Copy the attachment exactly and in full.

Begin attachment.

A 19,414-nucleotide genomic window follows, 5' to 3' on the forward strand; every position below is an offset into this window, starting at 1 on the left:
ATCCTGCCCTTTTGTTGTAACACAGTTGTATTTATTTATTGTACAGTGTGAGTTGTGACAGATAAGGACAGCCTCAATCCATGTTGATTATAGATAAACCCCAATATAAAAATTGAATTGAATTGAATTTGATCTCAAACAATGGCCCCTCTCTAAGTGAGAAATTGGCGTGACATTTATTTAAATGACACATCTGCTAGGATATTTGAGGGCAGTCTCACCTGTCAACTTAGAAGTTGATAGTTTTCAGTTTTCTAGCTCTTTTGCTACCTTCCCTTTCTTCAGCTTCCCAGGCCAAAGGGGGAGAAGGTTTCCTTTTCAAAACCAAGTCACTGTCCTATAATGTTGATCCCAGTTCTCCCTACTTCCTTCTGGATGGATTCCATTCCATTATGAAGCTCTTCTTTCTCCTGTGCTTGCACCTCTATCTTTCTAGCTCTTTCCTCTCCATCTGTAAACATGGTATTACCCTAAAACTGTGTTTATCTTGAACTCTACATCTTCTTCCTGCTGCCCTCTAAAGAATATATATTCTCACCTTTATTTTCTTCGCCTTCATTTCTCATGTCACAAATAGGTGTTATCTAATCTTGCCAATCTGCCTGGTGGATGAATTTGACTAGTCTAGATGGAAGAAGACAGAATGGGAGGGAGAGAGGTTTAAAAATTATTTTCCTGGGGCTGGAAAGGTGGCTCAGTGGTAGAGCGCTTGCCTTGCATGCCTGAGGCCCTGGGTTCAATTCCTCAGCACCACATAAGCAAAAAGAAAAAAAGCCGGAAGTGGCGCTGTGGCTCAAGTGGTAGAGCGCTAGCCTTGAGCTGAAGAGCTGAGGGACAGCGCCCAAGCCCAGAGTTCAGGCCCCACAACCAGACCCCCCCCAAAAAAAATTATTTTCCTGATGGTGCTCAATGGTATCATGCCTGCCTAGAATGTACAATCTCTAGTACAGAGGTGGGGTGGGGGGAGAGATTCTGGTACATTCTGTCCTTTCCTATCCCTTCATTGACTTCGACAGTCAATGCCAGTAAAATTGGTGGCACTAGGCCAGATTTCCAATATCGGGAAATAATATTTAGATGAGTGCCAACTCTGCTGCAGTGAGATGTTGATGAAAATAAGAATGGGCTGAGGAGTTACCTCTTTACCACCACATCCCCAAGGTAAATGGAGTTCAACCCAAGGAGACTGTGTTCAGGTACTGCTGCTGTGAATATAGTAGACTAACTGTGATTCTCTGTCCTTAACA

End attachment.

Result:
A 19,414-nucleotide genomic window follows, 5' to 3' on the forward strand; every position below is an offset into this window, starting at 1 on the left:
ATCCTGCCCTTTTGTTGTAACACAGTTGTATTTATTTATTGTACAGTGTGAGTTGTGACAGATAAGGACAGCCTCAATCCATGTTGATTATAGATAAACCCCAATATAAAAATTGAATTGAATTGAATTTGATCTCAAACAATGGCCCCTCTCTAAGTGAGAAATTGGCGTGACATTTATTTAAATGACACATCTGCTAGGATATTTGAGGGCAGTCTCACCTGTCAACTTAGAAGTTGATAGTTTTCAGTTTTCTAGCTCTTTTGCTACCTTCCCTTTCTTCAGCTTCCCAGGCCAAAGGGGGAGAAGGTTTCCTTTTCAAAACCAAGTCACTGTCCTATAATGTTGATCCCAGTTCTCCCTACTTCCTTCTGGATGGATTCCATTCCATTATGAAGCTCTTCTTTCTCCTGTGCTTGCACCTCTATCTTTCTAGCTCTTTCCTCTCCATCTGTAAACATGGTATTACCCTAAAACTGTGTTTATCTTGAACTCTACATCTTCTTCCTGCTGCCCTCTAAAGAATATATATTCTCACCTTTATTTTCTTCGCCTTCATTTCTCATGTCACAAATAGGTGTTATCTAATCTTGCCAATCTGCCTGGTGGATGAATTTGACTAGTCTAGATGGAAGAAGACAGAATGGGAGGGAGAGAGGTTTAAAAATTATTTTCCTGGGGCTGGAAAGGTGGCTCAGTGGTAGAGCGCTTGCCTTGCATGCCTGAGGCCCTGGGTTCAATTCCTCAGCACCACATAAGCAAAAAGAAAAAAAGCCGGAAGTGGCGCTGTGGCTCAAGTGGTAGAGCGCTAGCCTTGAGCTGAAGAGCTGAGGGACAGCGCCCAAGCCCAGAGTTCAGGCCCCACAACCAGACCCCCCCCAAAAAAAATTATTTTCCTGATGGTGCTCAATGGTATCATGCCTGCCTAGAATGTACAATCTCTAGTACAGAGGTGGGGTGGGGGGAGAGATTCTGGTACATTCTGTCCTTTCCTATCCCTTCATTGACTTCGACAGTCAATGCCAGTAAAATTGGTGGCACTAGGCCAGATTTCCAATATCGGGAAATAATATTTAGATGAGTGCCAACTCTGCTGCAGTGAGATGTTGATGAAAATAAGAATGGGCTGAGGAGTTACCTCTTTACCACCACATCCCCAAGGTAAATGGAGTTCAACCCAAGGAGACTGTGTTCAGGTACTGCTGCTGTGAATATAGTAGACTAACTGTGATTCTCTGTCCTTAACA